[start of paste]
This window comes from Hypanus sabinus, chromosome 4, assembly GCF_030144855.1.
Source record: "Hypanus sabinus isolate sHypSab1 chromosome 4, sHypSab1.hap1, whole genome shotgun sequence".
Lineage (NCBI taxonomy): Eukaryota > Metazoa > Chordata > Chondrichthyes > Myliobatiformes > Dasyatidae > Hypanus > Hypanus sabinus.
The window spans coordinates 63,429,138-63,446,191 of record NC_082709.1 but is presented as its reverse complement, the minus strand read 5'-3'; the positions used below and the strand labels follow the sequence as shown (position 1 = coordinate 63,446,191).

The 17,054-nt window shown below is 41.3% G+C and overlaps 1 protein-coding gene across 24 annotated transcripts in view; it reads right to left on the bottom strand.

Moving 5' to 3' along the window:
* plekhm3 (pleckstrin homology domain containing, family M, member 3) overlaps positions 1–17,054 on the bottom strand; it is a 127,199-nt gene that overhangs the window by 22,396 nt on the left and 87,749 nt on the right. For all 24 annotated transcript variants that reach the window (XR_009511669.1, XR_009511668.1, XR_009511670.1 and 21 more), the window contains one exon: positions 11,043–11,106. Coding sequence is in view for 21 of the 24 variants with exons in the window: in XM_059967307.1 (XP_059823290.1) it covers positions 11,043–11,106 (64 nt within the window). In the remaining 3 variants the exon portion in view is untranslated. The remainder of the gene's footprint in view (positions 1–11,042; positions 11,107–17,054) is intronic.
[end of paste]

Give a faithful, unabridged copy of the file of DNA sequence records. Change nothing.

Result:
This window comes from Hypanus sabinus, chromosome 4, assembly GCF_030144855.1.
Source record: "Hypanus sabinus isolate sHypSab1 chromosome 4, sHypSab1.hap1, whole genome shotgun sequence".
Lineage (NCBI taxonomy): Eukaryota > Metazoa > Chordata > Chondrichthyes > Myliobatiformes > Dasyatidae > Hypanus > Hypanus sabinus.
The window spans coordinates 63,429,138-63,446,191 of record NC_082709.1 but is presented as its reverse complement, the minus strand read 5'-3'; the positions used below and the strand labels follow the sequence as shown (position 1 = coordinate 63,446,191).

The 17,054-nt window shown below is 41.3% G+C and overlaps 1 protein-coding gene across 24 annotated transcripts in view; it reads right to left on the bottom strand.

Moving 5' to 3' along the window:
* plekhm3 (pleckstrin homology domain containing, family M, member 3) overlaps positions 1–17,054 on the bottom strand; it is a 127,199-nt gene that overhangs the window by 22,396 nt on the left and 87,749 nt on the right. For all 24 annotated transcript variants that reach the window (XR_009511669.1, XR_009511668.1, XR_009511670.1 and 21 more), the window contains one exon: positions 11,043–11,106. Coding sequence is in view for 21 of the 24 variants with exons in the window: in XM_059967307.1 (XP_059823290.1) it covers positions 11,043–11,106 (64 nt within the window). In the remaining 3 variants the exon portion in view is untranslated. The remainder of the gene's footprint in view (positions 1–11,042; positions 11,107–17,054) is intronic.